Oh good to know! After reading your review of the third book, I purposefully waited until the release of this one before starting in on it. It, too, will follow as my next listen after I finish the most recent Joe Ledger title.

7 04 2014
Dogeared Copy/Tanya

I think this series may one of those that I read in print instead. Things like mispronunciations and uneven pacing drive me crazy.

Also, I know what you mean about Ledger Lag. I just immersed myself in a little listening binge from 1.2 through 2.1 and a short story from Special Ops and my tolerance for less-than-great is runner lower than usual :-/

7 04 2014
Dogeared Copy/Tanya

Sigh. “running”

7 04 2014

There were a few words that just felt wrong in this one, and I am hypersensitive to it since in the first book he kept pronouncing the word chassis with a soft is sound at the end, instead of the hard i. Drove me nuts.

7 04 2014

I don’t understand the reason at all to split the two books but that is just me. I am still grumpy so I keep checking them out of the library and returning them. I don’t want to read them (unfortunately my library doesn’t have the audio) until I am over the grumpy.

7 04 2014

I think it was soley financial. They didn’t decide the book was too long for one book but long enough for two. I also wonder if there is some disrespect towards zombie fans in play as if a 600 page book is just too big for them.

8 04 2014
March Audiobook Report | The Guilded Earlobe

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15 04 2014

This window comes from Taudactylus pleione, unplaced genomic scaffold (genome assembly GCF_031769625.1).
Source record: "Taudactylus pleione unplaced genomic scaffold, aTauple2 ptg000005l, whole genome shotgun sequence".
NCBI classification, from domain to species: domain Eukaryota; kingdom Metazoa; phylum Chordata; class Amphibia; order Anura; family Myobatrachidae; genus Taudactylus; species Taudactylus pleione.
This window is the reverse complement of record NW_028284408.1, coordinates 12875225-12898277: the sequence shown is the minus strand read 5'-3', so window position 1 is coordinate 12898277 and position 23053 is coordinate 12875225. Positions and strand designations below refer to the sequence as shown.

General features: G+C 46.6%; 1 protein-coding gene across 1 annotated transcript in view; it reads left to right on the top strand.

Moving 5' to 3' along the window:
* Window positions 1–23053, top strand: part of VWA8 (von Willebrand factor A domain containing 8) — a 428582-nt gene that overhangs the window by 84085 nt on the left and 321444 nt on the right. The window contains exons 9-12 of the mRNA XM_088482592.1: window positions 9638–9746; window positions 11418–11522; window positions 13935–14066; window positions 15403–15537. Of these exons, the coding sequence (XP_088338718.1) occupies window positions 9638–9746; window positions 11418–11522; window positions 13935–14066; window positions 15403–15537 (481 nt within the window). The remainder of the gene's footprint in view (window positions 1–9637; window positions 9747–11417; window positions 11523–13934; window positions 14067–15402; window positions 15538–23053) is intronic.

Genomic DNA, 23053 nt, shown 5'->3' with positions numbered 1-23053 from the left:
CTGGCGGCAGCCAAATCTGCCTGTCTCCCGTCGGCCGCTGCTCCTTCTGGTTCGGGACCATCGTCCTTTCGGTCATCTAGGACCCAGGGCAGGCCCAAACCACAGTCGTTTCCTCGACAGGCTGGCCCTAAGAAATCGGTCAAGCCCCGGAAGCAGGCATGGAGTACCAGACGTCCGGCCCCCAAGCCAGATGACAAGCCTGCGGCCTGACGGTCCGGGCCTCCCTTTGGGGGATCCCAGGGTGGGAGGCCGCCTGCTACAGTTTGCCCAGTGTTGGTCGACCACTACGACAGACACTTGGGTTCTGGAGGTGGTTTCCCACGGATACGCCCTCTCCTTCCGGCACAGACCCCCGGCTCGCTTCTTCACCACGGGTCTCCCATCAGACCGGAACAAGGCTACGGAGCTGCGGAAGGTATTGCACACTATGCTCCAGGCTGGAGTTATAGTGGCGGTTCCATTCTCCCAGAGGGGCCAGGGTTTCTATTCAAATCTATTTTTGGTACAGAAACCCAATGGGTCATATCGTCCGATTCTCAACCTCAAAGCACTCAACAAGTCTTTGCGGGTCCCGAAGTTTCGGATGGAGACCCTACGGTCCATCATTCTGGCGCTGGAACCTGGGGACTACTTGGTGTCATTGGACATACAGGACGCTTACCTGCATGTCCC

Fred B.

I’m loathe to speak up when it comes to reviews of performances I’ve given, however I’ve been wanting to address the “chassis issue” since the first book came out – and as I respect your web-site and your dedication to the art of audiobooks, I’m throwing out my hesitation here. So, “chassis.” Here’s what happened, take it for what it is: When we first recorded it, I had pronounced it with the “iss” at the end, and immediately thought, “Wait, I don’t think that’s right….let’s check it just to be sure.” We checked it, and I was told by the engineer, “No, that’s an accepted pronunciation by Merriam-Webster. You can keep it.” We moved on. Towards the end of the book, after saying it a few times, I decided that, even though it was an “accepted pronunciation” it just didn’t sit well with me and I wanted to go back and punch in the other version with the hard I. We went back and re-recorded all of them. To my dismay, for whatever reason, these punches were not put in the finished product. In the end, I’ll take the blame, since I should’ve stuck to my guns right from the start and asked the engineer to re-record it immediately. But I had assumed that it would all be fixed in the editing process. Alas, it was not. So, that’s what happened. Again, I hate to try and make any excuses for a performance I’ve given, but in this case, I thought it was necessary. It’s not something I’m happy about, and I do wish it had been corrected. Apologies.

The emotionless performances? Well, that’s another story altogether.